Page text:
Sexuality Resource Center for Parents: Tools, Tips, and Tricks for Teaching Children about Human Sexuality

Teaching Your Daughter about Her Periods

(For Parents of Daughters with Developmental Disabilities)
 

Whether or not your child has a developmental disability, they will still mature physically. In other words, puberty happens. And if you've got a daughter, periods happen. Are you prepared? For starters, we hope you understand the importance of talking with your daughter about menstruation before she gets her first period. It's not something she should experience "in the dark."

Take a look at the following resources. You'll find plenty of activities to use with your daughter.

  • For a thorough discussion of this topic and a wonderful set of activities, turn to "Teaching Your Daughter about Menstuation" in Teaching Children with Down Syndrome about Their Bodies, Boundaries, and Sexuality: A Guide for Parents and Professionals by Terri Couwenhoven (click here to learn more about this book). Most of the information presented here is not specific to Down Syndrome, so don't be put off by the book's title if your daughter has a different developmental disability. You'll still find plenty of useful information in these pages.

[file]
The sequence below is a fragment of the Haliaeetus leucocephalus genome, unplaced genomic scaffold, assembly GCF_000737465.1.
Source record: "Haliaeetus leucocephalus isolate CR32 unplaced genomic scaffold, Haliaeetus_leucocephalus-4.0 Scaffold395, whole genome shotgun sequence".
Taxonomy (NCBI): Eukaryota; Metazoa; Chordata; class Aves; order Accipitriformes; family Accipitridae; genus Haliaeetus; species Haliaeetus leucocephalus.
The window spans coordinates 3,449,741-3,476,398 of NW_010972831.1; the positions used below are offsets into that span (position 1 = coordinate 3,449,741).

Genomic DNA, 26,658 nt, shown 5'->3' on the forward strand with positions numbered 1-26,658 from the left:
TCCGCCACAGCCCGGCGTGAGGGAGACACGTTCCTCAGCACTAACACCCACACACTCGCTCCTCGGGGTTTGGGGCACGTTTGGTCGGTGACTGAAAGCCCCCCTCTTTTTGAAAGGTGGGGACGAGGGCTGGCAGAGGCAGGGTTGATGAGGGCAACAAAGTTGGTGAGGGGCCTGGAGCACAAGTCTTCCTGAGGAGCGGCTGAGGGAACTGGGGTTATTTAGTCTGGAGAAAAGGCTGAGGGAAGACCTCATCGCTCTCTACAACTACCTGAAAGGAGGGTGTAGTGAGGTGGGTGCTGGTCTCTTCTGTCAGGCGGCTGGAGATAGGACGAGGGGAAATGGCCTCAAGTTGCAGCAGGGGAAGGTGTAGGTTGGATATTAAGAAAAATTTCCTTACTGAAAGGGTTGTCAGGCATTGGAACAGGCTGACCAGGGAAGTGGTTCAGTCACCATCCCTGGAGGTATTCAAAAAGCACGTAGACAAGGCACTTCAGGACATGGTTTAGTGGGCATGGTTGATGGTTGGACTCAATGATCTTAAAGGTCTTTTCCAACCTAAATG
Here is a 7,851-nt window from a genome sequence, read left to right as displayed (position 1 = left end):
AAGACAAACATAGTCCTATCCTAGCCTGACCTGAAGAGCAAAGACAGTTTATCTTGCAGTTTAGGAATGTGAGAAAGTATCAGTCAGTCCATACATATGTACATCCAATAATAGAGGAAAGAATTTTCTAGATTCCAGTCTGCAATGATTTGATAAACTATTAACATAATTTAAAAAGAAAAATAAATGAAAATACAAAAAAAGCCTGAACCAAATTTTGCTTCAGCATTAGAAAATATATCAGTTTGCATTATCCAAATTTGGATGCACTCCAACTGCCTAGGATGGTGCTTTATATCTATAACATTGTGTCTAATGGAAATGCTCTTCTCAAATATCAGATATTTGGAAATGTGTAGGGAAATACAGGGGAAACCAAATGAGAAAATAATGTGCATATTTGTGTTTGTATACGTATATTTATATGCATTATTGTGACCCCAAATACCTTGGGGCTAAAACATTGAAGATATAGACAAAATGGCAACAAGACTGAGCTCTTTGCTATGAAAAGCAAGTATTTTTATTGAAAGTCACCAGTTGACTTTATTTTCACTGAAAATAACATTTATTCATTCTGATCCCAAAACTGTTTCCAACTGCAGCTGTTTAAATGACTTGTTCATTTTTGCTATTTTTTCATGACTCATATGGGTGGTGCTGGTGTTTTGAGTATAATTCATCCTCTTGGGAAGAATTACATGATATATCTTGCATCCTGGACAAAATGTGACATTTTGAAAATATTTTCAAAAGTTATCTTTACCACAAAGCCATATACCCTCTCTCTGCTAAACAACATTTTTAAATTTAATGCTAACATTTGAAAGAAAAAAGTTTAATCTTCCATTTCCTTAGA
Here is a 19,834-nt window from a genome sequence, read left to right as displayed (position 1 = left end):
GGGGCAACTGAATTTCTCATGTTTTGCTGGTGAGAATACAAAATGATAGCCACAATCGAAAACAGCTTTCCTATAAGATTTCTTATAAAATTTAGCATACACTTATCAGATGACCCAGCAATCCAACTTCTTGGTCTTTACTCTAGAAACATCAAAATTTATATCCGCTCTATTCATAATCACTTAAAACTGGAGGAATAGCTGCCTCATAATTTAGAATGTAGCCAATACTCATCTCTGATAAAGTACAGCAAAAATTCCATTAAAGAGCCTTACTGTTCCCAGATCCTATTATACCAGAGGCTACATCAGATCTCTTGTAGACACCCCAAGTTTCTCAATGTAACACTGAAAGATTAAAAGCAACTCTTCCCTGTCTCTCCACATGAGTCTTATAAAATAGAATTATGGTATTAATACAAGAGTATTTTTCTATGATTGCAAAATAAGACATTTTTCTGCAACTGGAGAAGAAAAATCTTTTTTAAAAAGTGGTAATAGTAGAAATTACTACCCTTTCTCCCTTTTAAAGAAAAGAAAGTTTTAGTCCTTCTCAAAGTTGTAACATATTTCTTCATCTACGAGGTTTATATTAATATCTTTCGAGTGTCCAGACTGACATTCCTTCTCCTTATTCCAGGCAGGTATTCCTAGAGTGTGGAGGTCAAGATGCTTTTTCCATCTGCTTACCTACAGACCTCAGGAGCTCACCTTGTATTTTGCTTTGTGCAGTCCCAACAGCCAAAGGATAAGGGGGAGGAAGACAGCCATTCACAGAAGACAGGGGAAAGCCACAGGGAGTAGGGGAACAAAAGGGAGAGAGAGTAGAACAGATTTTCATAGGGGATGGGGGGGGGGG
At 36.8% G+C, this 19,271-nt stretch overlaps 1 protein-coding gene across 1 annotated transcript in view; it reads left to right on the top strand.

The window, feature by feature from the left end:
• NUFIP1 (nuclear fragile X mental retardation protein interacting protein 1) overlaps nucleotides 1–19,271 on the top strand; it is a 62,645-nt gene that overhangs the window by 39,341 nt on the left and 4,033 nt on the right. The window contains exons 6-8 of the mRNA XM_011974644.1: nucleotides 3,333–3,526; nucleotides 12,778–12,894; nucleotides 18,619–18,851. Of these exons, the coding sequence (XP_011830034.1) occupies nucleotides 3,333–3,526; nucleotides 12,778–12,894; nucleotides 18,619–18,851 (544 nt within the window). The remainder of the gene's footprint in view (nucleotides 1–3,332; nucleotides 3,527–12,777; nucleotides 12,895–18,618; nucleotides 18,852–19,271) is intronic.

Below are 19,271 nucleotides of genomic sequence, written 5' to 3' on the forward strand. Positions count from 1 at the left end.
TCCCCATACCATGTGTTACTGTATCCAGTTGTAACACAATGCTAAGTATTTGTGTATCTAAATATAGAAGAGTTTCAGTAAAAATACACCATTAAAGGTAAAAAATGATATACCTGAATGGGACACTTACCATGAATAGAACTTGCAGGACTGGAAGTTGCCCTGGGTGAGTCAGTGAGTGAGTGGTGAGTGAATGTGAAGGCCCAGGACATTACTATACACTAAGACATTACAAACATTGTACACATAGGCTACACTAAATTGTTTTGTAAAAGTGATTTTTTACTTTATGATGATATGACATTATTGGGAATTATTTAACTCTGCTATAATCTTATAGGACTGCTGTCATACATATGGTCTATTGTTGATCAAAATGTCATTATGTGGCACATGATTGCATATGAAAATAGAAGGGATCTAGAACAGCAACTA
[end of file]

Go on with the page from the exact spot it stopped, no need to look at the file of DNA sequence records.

• "Managing Menstruation" also provides a very thorough take on this topic. It was developed for females with intellectual and developmental disabilities by the Department of Social Work and Social Policy at the University of Queensland, the Division of Intellectual Disability Services in the Queensland Department of Family Services and Aboriginal and Islander Affairs, and the Queensland Centre for Intellectual and Developmental Disabilities. Click here to download a PDF version of the handbook.
  • More on menstruation can be found in activities 4B and 4C in Lesson 17 ("Understanding the Body, Day 2: Puberty") in Special Education FLASH (Family Life and Sexual Health) from Public Health – Seattle & King County. This lesson was originally written for educators, but it can be easily adapted for use by parents. Click here to download a PDF version of the lesson.
  • If your child has autism, you might want to get them this book: Taking Care of Myself: A Hygiene, Puberty and Personal Curriculum for Young People with Autism by Mary Wrobel.
  • If your child has high functioning autism, you might want to get them this book: Making Sense of Sex: A Forthright Guide to Puberty, Sex and Relationships for People with Asperger’s Syndrome by Sarah Attwood.
  • And check out these two books. They were written for girls without developmental disabilities, but you still may want to share them with your daughter.

    The Period Book: Everything You Don’t Want to Ask (But Need to Know) by Karen Gravelle and Jennifer Gravelle

    Period.: A Girl’s Guide by Joanne Loulan and Bonnie Worthen

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